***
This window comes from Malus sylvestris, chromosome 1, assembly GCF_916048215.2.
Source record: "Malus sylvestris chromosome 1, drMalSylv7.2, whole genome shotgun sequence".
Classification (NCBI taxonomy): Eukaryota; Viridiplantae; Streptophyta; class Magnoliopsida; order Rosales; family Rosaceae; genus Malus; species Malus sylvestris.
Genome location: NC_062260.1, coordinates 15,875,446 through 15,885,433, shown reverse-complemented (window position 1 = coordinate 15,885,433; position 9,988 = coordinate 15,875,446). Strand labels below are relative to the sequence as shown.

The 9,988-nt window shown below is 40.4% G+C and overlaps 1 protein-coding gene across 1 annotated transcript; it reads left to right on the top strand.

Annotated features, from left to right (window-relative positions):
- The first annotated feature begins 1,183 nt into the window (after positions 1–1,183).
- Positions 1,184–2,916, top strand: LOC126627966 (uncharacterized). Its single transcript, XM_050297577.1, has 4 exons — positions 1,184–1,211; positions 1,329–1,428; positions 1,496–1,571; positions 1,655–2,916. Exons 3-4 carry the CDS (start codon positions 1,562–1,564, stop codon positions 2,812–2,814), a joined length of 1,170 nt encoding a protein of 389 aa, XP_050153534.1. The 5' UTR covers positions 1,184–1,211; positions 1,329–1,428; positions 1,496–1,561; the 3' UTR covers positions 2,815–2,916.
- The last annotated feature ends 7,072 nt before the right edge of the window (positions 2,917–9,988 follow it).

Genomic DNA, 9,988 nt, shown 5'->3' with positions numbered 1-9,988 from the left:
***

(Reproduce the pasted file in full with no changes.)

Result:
This window comes from Malus sylvestris, chromosome 1, assembly GCF_916048215.2.
Source record: "Malus sylvestris chromosome 1, drMalSylv7.2, whole genome shotgun sequence".
Classification (NCBI taxonomy): Eukaryota; Viridiplantae; Streptophyta; class Magnoliopsida; order Rosales; family Rosaceae; genus Malus; species Malus sylvestris.
Genome location: NC_062260.1, coordinates 15,875,446 through 15,885,433, shown reverse-complemented (window position 1 = coordinate 15,885,433; position 9,988 = coordinate 15,875,446). Strand labels below are relative to the sequence as shown.

The 9,988-nt window shown below is 40.4% G+C and overlaps 1 protein-coding gene across 1 annotated transcript; it reads left to right on the top strand.

Annotated features, from left to right (window-relative positions):
- The first annotated feature begins 1,183 nt into the window (after positions 1–1,183).
- Positions 1,184–2,916, top strand: LOC126627966 (uncharacterized). Its single transcript, XM_050297577.1, has 4 exons — positions 1,184–1,211; positions 1,329–1,428; positions 1,496–1,571; positions 1,655–2,916. Exons 3-4 carry the CDS (start codon positions 1,562–1,564, stop codon positions 2,812–2,814), a joined length of 1,170 nt encoding a protein of 389 aa, XP_050153534.1. The 5' UTR covers positions 1,184–1,211; positions 1,329–1,428; positions 1,496–1,561; the 3' UTR covers positions 2,815–2,916.
- The last annotated feature ends 7,072 nt before the right edge of the window (positions 2,917–9,988 follow it).

Genomic DNA, 9,988 nt, shown 5'->3' with positions numbered 1-9,988 from the left: